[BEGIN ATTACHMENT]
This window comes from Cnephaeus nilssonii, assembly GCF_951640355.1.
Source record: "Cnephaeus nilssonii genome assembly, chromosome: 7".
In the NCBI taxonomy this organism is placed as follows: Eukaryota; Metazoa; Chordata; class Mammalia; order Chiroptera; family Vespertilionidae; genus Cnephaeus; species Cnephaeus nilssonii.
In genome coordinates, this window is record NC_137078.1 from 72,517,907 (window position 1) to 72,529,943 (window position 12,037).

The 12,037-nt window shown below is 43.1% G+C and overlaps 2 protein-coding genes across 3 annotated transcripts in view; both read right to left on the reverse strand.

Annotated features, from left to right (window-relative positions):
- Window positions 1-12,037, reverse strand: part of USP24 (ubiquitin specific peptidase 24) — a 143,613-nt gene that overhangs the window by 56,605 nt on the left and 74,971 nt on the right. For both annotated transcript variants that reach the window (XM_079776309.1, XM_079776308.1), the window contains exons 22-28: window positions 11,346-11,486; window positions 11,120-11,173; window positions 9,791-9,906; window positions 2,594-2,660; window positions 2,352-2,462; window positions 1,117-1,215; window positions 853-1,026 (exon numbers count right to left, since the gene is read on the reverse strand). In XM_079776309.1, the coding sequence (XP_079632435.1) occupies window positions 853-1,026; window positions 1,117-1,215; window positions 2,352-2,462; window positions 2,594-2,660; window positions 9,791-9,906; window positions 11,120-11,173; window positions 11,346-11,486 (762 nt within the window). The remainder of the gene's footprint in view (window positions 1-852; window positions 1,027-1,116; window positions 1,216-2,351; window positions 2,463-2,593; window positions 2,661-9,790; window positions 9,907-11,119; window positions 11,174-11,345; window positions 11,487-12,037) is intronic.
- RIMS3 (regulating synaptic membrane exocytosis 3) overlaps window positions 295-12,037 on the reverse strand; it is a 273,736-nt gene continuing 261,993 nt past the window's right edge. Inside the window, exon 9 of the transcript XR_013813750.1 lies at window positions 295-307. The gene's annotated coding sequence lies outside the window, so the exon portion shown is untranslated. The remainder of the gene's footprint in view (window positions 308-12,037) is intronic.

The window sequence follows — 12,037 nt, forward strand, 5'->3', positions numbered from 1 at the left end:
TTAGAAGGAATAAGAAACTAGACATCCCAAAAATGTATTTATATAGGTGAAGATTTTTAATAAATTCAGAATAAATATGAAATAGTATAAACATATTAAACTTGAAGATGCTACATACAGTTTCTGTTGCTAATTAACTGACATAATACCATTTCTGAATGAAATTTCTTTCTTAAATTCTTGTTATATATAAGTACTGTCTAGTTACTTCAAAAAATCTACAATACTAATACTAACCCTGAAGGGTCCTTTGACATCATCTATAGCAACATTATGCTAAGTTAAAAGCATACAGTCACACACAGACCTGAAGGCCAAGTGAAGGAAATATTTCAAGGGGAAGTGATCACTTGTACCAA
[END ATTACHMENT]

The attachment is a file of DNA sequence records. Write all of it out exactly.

This window comes from Cnephaeus nilssonii, assembly GCF_951640355.1.
Source record: "Cnephaeus nilssonii genome assembly, chromosome: 7".
In the NCBI taxonomy this organism is placed as follows: Eukaryota; Metazoa; Chordata; class Mammalia; order Chiroptera; family Vespertilionidae; genus Cnephaeus; species Cnephaeus nilssonii.
In genome coordinates, this window is record NC_137078.1 from 72,517,907 (window position 1) to 72,529,943 (window position 12,037).

The 12,037-nt window shown below is 43.1% G+C and overlaps 2 protein-coding genes across 3 annotated transcripts in view; both read right to left on the reverse strand.

Annotated features, from left to right (window-relative positions):
- Window positions 1-12,037, reverse strand: part of USP24 (ubiquitin specific peptidase 24) — a 143,613-nt gene that overhangs the window by 56,605 nt on the left and 74,971 nt on the right. For both annotated transcript variants that reach the window (XM_079776309.1, XM_079776308.1), the window contains exons 22-28: window positions 11,346-11,486; window positions 11,120-11,173; window positions 9,791-9,906; window positions 2,594-2,660; window positions 2,352-2,462; window positions 1,117-1,215; window positions 853-1,026 (exon numbers count right to left, since the gene is read on the reverse strand). In XM_079776309.1, the coding sequence (XP_079632435.1) occupies window positions 853-1,026; window positions 1,117-1,215; window positions 2,352-2,462; window positions 2,594-2,660; window positions 9,791-9,906; window positions 11,120-11,173; window positions 11,346-11,486 (762 nt within the window). The remainder of the gene's footprint in view (window positions 1-852; window positions 1,027-1,116; window positions 1,216-2,351; window positions 2,463-2,593; window positions 2,661-9,790; window positions 9,907-11,119; window positions 11,174-11,345; window positions 11,487-12,037) is intronic.
- RIMS3 (regulating synaptic membrane exocytosis 3) overlaps window positions 295-12,037 on the reverse strand; it is a 273,736-nt gene continuing 261,993 nt past the window's right edge. Inside the window, exon 9 of the transcript XR_013813750.1 lies at window positions 295-307. The gene's annotated coding sequence lies outside the window, so the exon portion shown is untranslated. The remainder of the gene's footprint in view (window positions 308-12,037) is intronic.

The window sequence follows — 12,037 nt, forward strand, 5'->3', positions numbered from 1 at the left end:
TTAGAAGGAATAAGAAACTAGACATCCCAAAAATGTATTTATATAGGTGAAGATTTTTAATAAATTCAGAATAAATATGAAATAGTATAAACATATTAAACTTGAAGATGCTACATACAGTTTCTGTTGCTAATTAACTGACATAATACCATTTCTGAATGAAATTTCTTTCTTAAATTCTTGTTATATATAAGTACTGTCTAGTTACTTCAAAAAATCTACAATACTAATACTAACCCTGAAGGGTCCTTTGACATCATCTATAGCAACATTATGCTAAGTTAAAAGCATACAGTCACACACAGACCTGAAGGCCAAGTGAAGGAAATATTTCAAGGGGAAGTGATCACTTGTACCAA